Public Sector Mon, Jun 4, 2018 8:51 AM
Life safety provision within buildings has rightfully been under severe scrutiny in recent months, as it is vital to ensure a building provides a safe environment for its residents.
Smoke control systems are a vital and integral part of a building’s life safety system and regulations already exist that place a legal responsibility upon a building’s owners to ensure the systems are regularly maintained to a specified standard.
Every smoke control system contains products that are subject to mandated quality standards to ensure that in the case of an emergency, they operate correctly and enable common escape routes to be kept free of smoke, aiding safe escape. In addition they also allow safe entry for fire services to tackle the fire.
In July 2013, the Construction Products Regulations (CPR) mandated the CE marking of all products used within the construction industry that are covered by a harmonised European standard (hEN). For smoke ventilation systems, the suite of product standards used in the UK and Europe is the EN12101 family.
There are a number of applicable standards within this family including EN12101-2, which covers ‘smoke and heat exhaust ventilators (SHEVs), prEN12101-9 for ’control systems’ and EN1201-10 that covers ’power supplies’. This simply means that for these products to be CE marked, they must comply with the relevant EN12101 standard.
Looking specifically at EN12101-2 2003, SHEV’s, both vertical and inclined vents, utilised for life safety smoke ventilation systems, automatically fall within scope of the CPR. This adds stricter testing criteria to ensure product performance meets the required standards and are compliant.
A key element of this standard dictates that the vent and actuator must be tested together, as a system, to all specifications within the annexes of the standard. Additionally, the tests must be conducted at an accredited facility.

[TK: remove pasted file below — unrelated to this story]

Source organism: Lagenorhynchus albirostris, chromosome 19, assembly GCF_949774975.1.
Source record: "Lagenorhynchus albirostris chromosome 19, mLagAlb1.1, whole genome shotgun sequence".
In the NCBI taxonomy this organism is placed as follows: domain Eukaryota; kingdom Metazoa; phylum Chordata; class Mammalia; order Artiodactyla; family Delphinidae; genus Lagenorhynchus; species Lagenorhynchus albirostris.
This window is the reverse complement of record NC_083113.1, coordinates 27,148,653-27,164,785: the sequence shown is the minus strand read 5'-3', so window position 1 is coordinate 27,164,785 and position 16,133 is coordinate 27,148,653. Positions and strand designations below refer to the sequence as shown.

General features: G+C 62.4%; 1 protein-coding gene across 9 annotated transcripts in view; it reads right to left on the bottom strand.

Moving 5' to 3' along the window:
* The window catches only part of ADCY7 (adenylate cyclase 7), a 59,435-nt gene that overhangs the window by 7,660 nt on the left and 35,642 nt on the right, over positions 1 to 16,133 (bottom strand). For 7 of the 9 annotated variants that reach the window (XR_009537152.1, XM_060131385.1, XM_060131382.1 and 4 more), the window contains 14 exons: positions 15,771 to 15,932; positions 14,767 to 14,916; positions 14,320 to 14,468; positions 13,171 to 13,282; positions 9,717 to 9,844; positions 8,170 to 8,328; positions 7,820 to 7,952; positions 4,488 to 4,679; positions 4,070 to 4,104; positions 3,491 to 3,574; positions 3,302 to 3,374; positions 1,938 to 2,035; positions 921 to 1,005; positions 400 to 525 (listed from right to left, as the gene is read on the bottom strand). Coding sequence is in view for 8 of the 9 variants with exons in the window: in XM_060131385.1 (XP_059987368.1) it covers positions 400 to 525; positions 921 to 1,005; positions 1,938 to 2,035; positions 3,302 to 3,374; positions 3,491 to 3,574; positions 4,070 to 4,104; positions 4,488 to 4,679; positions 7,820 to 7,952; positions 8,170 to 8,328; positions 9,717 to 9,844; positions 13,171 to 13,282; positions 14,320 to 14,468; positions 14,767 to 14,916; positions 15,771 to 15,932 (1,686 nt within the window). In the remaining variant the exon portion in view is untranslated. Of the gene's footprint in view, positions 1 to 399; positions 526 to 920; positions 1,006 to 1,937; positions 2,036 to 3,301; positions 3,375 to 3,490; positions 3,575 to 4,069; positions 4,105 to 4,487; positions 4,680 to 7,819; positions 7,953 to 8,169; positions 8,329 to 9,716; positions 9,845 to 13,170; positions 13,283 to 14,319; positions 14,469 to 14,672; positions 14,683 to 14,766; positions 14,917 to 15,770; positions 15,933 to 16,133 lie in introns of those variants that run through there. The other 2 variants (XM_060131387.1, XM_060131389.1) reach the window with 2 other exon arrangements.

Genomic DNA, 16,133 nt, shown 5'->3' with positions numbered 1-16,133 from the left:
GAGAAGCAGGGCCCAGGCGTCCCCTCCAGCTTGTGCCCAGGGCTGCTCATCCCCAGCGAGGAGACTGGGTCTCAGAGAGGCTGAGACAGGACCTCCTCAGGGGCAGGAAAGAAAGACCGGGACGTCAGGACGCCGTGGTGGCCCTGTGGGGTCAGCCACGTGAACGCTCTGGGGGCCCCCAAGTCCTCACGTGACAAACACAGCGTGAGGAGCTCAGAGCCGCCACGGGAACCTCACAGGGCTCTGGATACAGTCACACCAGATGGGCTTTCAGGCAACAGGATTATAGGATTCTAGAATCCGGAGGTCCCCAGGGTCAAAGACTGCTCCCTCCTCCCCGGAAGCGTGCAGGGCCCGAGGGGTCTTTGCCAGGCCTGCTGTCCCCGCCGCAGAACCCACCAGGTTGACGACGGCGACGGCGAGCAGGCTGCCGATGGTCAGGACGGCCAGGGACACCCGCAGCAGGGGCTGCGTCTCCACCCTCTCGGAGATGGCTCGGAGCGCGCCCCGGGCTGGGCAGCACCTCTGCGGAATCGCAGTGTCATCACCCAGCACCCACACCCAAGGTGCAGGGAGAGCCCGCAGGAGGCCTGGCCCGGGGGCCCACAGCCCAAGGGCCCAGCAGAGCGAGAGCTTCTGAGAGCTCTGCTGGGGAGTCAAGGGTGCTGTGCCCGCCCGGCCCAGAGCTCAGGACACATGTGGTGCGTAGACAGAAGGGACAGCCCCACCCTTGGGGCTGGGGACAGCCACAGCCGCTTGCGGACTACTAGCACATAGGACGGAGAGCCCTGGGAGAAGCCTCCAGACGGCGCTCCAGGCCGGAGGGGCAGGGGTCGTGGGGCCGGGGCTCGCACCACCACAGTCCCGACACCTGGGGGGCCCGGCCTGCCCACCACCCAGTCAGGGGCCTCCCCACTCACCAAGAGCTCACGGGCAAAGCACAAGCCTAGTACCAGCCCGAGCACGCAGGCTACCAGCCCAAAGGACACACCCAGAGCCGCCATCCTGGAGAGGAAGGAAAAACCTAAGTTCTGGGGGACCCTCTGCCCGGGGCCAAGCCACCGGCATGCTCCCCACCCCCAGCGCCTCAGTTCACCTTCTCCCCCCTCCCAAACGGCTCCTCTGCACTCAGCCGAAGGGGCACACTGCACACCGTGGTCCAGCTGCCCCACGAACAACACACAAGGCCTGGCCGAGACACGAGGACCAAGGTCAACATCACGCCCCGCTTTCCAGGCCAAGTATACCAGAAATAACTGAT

The results of all tests are then declared via the certification process proving compliance to the CPR. The certification process also covers the fabrication quality of the vent, as a SHEV carries a higher level of manufacture classification, ‘System 1’, compared to a ‘standard’ window, which is ‘System 3’. If the actuator is fitted on site it must also be delivered under an audited process to ensure the solution is identical to how it was tested.
Products from most leading façade system providers are now tested with SE Controls actuators to this standard, utilising the company’s extensive range of uniquely UK manufactured products.
Merely fitting an actuator to a vent or window, unless they have been tested together, does not provide a compliant solution and compromises the effectiveness of the life safety system.
Non-compliance is policed in the main by Approved Inspectors and Building Control Officers who now look for proof of certification under the directions of BS7346-8 – 2013 ‘Components for smoke control systems Code of Practice for planning, design, installation, commissioning and maintenance’ throughout the construction process.
Complacency and lack of understanding is the issue at hand
It is a common misunderstanding that the Approved Inspector takes responsibility for certification via inspection, however this is not the case, as the responsibility lies with the person placing the product onto the market. Yes, inspectors and clients should and will pick up non-compliance, but they are not fully accountable.
Unfortunately, if proof of compliance cannot be provided, it is too late to sign-off the building, resulting in delays and compensation claims under damage clauses. However, should a non-compliant smoke vent fail during a fire incident, the consequences are far more severe not only to the occupants, but also to the company whose products failed to meet the standard.
From a building design perspective, many SE Controls actuators and control systems are now available as BIM objects, which include extensive product information and COBie data. Whilst this is a complex set of regulations, compliance and a certified solution is verified by a Declaration of Performance (DoP), combined with their delivery qualifications, both on and off-site.
The DoP contains reference to the Notified Approved Body that underwrites the process and the test references. It also contains the performance criteria against the test annexes in the form of declared essential characteristics and is signed by a Director of the company placing the SHEV onto the market.
Whether installation is carried out by SE Controls or an approved SE Controls Installation Partner, a Notified Approved Body will have already underwritten the process.
The entire industry is responsible for ensuring the highest possible standards are met and maintained for life safety systems, however for building owners and product manufacturers, when it comes to smoke ventilations systems, if a DoP cannot be produced, the system is not compliant.
In association with SE Controls
Bradley Stansbie, aged 21 and 20 year old Oliver Baines both studied for a BTEC...
This year’s BAU exhibition in Munich was the largest ever staged and has proven to...
BUILDING PRODUCT DIRECTORY - LATEST PRODUCTS
The prime objective of a smoke control strategy is to keep the escape stair free from smoke, by...